by Scott Boren
Colonial Hills Baptist Church, a successful Sunday school church, built a new facility to house its growth in the early 1990s. On the Sunday that the new building was initiated, it filled up completely. Church leaders soon realized that they could not continue to build Sunday school space. As a result, they turned to cell groups and now have over 160 of them. How did they do it?
Pantego Bible Church in the Dallas/Ft. Worth area had been a teaching-based church. The church focused its life around excellent Sunday morning teaching along with other services and events that brought in special Bible teachers. Church attendance had dropped from a high of 1,300 in 1985 to 425 in 1990, when Randy Frazee assumed leadership as its pastor. Over the last 10 years, Pantego Bible Church has successfully navigated the shift from the tradition of teaching-based ministry to relationship-based ministry with over 200 cell groups. How did they make this happen?
Bethany World Prayer Center was a church that based its life around power, prayer, and worship, primarily a large-group setting. Charismatic churches similar to this hold services where a gifted pastor inspires the people and prays for miracles, seeking the touch of God's presence. Many churches like Bethany, which now has over 900 groups, have successfully grown effective cell group systems. How have these churches seen this success?
The real question to ask is, "How does a church go from no cell groups to expanding cell groups?" Since the early 1990s, hundreds of churches have developed effective cell group systems and can help answer this question. Over the last three years, TOUCH Outreach Ministries has sought the answer through case study research so that other churches could learn from the experiences of the forerunners, adopting their successes and avoiding their mistakes. This research has led to an eight-stage process for developing expanding cell groups.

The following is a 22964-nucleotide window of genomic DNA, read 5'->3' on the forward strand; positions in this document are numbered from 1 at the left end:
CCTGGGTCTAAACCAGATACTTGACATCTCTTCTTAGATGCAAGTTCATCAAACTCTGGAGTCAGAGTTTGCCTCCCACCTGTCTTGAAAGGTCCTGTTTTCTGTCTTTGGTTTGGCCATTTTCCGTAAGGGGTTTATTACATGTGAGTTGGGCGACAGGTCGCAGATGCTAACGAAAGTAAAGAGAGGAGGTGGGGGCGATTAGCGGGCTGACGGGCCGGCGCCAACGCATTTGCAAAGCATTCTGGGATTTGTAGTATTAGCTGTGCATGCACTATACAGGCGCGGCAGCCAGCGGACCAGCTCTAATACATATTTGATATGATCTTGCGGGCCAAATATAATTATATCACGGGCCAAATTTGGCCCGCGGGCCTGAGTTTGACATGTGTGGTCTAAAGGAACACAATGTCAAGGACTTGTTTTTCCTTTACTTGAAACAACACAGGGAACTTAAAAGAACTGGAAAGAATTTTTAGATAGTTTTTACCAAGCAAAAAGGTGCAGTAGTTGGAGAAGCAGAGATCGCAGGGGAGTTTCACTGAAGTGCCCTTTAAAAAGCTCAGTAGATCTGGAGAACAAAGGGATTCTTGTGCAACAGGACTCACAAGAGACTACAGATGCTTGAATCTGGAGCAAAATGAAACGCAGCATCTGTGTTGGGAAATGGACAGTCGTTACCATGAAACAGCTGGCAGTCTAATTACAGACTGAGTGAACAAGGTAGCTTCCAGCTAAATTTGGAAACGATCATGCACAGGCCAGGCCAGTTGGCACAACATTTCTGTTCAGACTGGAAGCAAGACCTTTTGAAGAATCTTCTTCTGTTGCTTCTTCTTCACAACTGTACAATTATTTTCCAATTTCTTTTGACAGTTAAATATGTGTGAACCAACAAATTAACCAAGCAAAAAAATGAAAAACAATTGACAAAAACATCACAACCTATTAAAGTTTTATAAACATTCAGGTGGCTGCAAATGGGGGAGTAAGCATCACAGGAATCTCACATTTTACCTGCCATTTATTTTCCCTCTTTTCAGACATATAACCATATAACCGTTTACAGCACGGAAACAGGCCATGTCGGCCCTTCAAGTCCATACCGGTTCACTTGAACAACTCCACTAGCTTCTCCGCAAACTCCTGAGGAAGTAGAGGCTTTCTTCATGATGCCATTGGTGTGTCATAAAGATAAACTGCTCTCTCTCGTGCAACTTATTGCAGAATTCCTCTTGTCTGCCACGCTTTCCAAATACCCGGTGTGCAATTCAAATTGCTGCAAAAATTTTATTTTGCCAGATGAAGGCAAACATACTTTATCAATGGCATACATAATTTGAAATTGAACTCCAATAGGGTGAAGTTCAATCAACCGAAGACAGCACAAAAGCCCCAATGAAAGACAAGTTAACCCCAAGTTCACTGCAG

When pastors and church leaders travel to model cell-based churches and observe what they are doing, they leave with a sense of excitement and vision. They often leave with something else: a sense of being overwhelmed because the vision is so different and the methods are so radical. They often feel like they have been looking at a watermelon and must eat it whole.
Yet model churches did not develop overnight. They didn't try to eat the watermelon in one bite. They took a journey from no cell groups to expanding cell groups. It is not enough to understand what the watermelon looks like. Pastors and church leaders need to understand the journeys of these model churches just as much as they need to grasp the end result. They need to hear how these churches began, the lessons they learned, the mistakes they made along the way, and the surprising successes they found. These model churches have pioneered the journey to making cell groups work. By hearing these journey stories, others can avoid many mistakes and more quickly develop a working cell group base. When they only see the watermelon, they feel pressured to leapfrog over the journey and immediately force cell groups to work.
Our latest release, Making Cell Groups Work, cuts the watermelon into eight stages so that other churches will be able to eat it one bite at a time. It provides an 8-stage process for leading a church from no cell groups to effective expanding cell groups. The eight stages aim to do four things:
This process will serve as a navigational guide for the journey toward making cell groups work in a church. This journey is similar to that of a ship sailing to a new destination. Much goes into a sea-going voyage, including pre-sailing preparation, gathering information, charting a course, recruiting crew members, navigating around islands and continents that impede the path to the port of call. The eight stages will serve as a travel guide for leading people into life-transforming, God-filled, adventure-loving, risk-taking, people-caring, lost-seeking, leader-developing cell groups.